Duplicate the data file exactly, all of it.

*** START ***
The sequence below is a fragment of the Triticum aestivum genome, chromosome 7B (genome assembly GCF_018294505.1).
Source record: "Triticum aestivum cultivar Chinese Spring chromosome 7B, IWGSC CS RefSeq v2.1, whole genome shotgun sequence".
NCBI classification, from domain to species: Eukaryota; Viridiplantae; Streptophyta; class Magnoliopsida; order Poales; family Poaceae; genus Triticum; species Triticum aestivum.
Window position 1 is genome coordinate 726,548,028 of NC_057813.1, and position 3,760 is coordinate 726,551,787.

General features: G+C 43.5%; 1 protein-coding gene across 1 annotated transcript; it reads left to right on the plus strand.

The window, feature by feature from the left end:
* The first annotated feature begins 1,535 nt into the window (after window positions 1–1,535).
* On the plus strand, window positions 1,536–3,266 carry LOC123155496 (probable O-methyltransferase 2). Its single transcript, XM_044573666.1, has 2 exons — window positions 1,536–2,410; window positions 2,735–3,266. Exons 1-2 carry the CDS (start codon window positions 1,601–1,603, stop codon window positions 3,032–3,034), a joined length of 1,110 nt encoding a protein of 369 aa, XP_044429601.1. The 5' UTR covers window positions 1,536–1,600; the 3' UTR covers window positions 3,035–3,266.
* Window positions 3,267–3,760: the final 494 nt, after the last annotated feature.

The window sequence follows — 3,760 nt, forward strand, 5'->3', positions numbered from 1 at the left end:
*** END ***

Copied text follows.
The sequence below is a fragment of the Triticum aestivum genome, chromosome 7B (genome assembly GCF_018294505.1).
Source record: "Triticum aestivum cultivar Chinese Spring chromosome 7B, IWGSC CS RefSeq v2.1, whole genome shotgun sequence".
NCBI classification, from domain to species: Eukaryota; Viridiplantae; Streptophyta; class Magnoliopsida; order Poales; family Poaceae; genus Triticum; species Triticum aestivum.
Window position 1 is genome coordinate 726,548,028 of NC_057813.1, and position 3,760 is coordinate 726,551,787.

General features: G+C 43.5%; 1 protein-coding gene across 1 annotated transcript; it reads left to right on the plus strand.

The window, feature by feature from the left end:
* The first annotated feature begins 1,535 nt into the window (after window positions 1–1,535).
* On the plus strand, window positions 1,536–3,266 carry LOC123155496 (probable O-methyltransferase 2). Its single transcript, XM_044573666.1, has 2 exons — window positions 1,536–2,410; window positions 2,735–3,266. Exons 1-2 carry the CDS (start codon window positions 1,601–1,603, stop codon window positions 3,032–3,034), a joined length of 1,110 nt encoding a protein of 369 aa, XP_044429601.1. The 5' UTR covers window positions 1,536–1,600; the 3' UTR covers window positions 3,035–3,266.
* Window positions 3,267–3,760: the final 494 nt, after the last annotated feature.

The window sequence follows — 3,760 nt, forward strand, 5'->3', positions numbered from 1 at the left end: